When politicians hit the campaign trail and Russians prepare to vote for a new parliament (the Duma), Western attention is invariably drawn to the familiar and colorful competition among parties seeking to elect their lists of candidates. But only half of the Duma is elected in this way. Moreover, this half has been and is likely to remain the least important in determining the Russian president’s power and in shaping Russia’s ability to implement key reforms in foreign policy, economic reform, and democratic (or authoritarian) development.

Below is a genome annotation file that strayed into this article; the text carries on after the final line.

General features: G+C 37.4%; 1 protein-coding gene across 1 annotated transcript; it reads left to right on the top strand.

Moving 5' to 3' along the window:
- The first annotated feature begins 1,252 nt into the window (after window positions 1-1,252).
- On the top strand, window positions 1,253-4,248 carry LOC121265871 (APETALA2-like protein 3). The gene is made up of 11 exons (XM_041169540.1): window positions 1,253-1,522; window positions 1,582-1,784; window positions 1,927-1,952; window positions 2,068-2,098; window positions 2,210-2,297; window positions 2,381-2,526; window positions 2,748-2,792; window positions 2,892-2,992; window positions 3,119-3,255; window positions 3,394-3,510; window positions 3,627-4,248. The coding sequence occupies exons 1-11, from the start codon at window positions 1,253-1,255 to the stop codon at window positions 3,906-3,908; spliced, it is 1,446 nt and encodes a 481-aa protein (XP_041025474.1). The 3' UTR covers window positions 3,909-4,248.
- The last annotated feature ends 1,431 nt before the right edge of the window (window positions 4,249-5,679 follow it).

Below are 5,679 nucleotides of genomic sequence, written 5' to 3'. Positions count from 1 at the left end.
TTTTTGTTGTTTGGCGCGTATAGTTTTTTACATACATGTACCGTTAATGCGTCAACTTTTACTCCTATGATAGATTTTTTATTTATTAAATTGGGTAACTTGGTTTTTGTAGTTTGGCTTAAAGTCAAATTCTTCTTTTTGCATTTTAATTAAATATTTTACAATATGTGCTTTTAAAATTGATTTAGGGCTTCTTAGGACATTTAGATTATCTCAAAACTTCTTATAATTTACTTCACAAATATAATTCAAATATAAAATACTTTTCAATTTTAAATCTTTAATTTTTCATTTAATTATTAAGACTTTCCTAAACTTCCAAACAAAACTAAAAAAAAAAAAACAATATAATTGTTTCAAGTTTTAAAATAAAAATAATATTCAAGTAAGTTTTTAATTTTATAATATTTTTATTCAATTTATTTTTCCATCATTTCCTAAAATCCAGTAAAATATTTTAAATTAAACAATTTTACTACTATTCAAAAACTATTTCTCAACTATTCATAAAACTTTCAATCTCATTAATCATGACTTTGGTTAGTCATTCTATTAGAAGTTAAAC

In the upcoming December 2003 vote, Putin’s power in the legislature will depend primarily on the other half, elected among individual candidates, many of whom are independents, rather than in a contest among party lists. These individual district contests pose the greatest threats to Putin’s own grasp on power and, accordingly, they will determine the fate of Russian democracy. […]